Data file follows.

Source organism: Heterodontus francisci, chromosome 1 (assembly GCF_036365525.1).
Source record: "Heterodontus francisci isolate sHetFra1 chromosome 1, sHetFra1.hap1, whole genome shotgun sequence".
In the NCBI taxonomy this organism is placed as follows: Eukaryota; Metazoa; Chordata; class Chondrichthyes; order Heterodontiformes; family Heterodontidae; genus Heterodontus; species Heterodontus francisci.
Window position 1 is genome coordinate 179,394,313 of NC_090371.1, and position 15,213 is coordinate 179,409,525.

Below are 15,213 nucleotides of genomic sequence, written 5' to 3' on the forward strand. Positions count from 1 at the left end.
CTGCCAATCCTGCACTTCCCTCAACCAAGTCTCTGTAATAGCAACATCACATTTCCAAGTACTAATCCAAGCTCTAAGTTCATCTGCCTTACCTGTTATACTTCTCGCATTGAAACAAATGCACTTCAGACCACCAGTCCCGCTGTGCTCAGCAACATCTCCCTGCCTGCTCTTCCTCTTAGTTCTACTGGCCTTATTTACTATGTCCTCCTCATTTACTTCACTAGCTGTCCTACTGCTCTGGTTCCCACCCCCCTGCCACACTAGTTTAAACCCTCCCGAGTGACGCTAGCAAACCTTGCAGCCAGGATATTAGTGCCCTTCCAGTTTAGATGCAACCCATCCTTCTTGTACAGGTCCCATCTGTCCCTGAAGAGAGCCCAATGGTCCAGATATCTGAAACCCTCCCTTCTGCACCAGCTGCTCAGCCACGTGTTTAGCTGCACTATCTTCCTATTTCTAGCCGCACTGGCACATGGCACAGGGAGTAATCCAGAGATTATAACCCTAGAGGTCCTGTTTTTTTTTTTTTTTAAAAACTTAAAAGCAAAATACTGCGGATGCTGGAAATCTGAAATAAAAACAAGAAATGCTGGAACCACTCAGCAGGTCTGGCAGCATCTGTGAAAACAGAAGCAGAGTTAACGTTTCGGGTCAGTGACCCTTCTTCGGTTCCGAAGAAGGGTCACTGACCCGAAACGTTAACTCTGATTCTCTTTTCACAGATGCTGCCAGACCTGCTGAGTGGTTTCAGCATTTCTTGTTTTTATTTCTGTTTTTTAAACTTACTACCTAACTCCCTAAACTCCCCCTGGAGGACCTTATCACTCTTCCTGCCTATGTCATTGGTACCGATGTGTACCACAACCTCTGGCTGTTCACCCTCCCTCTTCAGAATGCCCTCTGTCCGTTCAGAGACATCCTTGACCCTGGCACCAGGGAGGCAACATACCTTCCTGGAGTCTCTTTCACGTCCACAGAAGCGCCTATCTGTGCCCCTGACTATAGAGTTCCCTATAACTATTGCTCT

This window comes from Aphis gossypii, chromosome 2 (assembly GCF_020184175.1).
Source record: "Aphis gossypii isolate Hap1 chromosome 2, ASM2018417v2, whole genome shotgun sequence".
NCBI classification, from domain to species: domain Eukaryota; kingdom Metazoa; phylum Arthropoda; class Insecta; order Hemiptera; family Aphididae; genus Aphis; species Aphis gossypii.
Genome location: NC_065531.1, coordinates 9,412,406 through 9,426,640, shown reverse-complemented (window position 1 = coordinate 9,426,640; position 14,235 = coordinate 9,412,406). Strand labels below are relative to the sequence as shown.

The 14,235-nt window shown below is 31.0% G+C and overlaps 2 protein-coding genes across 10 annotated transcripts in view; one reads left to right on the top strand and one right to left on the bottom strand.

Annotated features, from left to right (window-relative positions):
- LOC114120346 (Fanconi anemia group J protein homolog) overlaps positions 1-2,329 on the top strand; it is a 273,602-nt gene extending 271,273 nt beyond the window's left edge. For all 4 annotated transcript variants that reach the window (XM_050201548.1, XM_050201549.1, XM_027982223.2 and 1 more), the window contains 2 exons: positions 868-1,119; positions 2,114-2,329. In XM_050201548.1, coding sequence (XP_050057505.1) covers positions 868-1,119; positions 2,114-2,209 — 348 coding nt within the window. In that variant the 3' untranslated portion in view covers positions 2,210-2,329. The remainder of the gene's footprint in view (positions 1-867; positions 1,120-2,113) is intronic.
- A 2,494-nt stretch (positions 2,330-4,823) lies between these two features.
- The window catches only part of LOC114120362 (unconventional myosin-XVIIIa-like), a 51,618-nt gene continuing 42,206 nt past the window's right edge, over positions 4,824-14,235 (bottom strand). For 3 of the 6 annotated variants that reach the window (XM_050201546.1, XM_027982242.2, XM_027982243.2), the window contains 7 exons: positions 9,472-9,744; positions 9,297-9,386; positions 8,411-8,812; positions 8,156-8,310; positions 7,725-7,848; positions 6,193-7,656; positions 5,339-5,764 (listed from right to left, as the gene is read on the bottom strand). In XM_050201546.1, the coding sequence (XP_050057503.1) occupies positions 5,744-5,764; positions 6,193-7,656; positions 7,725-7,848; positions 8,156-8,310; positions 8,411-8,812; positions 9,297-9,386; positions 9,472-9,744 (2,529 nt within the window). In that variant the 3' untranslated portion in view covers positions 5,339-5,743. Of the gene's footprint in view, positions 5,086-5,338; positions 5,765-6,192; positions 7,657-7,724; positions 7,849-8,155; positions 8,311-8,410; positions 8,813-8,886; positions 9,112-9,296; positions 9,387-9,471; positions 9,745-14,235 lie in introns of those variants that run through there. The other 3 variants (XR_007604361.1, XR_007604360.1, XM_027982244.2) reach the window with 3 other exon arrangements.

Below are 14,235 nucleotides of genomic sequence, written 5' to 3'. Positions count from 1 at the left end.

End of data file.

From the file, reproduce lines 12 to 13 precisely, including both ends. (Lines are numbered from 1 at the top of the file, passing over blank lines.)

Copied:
Annotated features, from left to right (window-relative positions):
- LOC114120346 (Fanconi anemia group J protein homolog) overlaps positions 1-2,329 on the top strand; it is a 273,602-nt gene extending 271,273 nt beyond the window's left edge. For all 4 annotated transcript variants that reach the window (XM_050201548.1, XM_050201549.1, XM_027982223.2 and 1 more), the window contains 2 exons: positions 868-1,119; positions 2,114-2,329. In XM_050201548.1, coding sequence (XP_050057505.1) covers positions 868-1,119; positions 2,114-2,209 — 348 coding nt within the window. In that variant the 3' untranslated portion in view covers positions 2,210-2,329. The remainder of the gene's footprint in view (positions 1-867; positions 1,120-2,113) is intronic.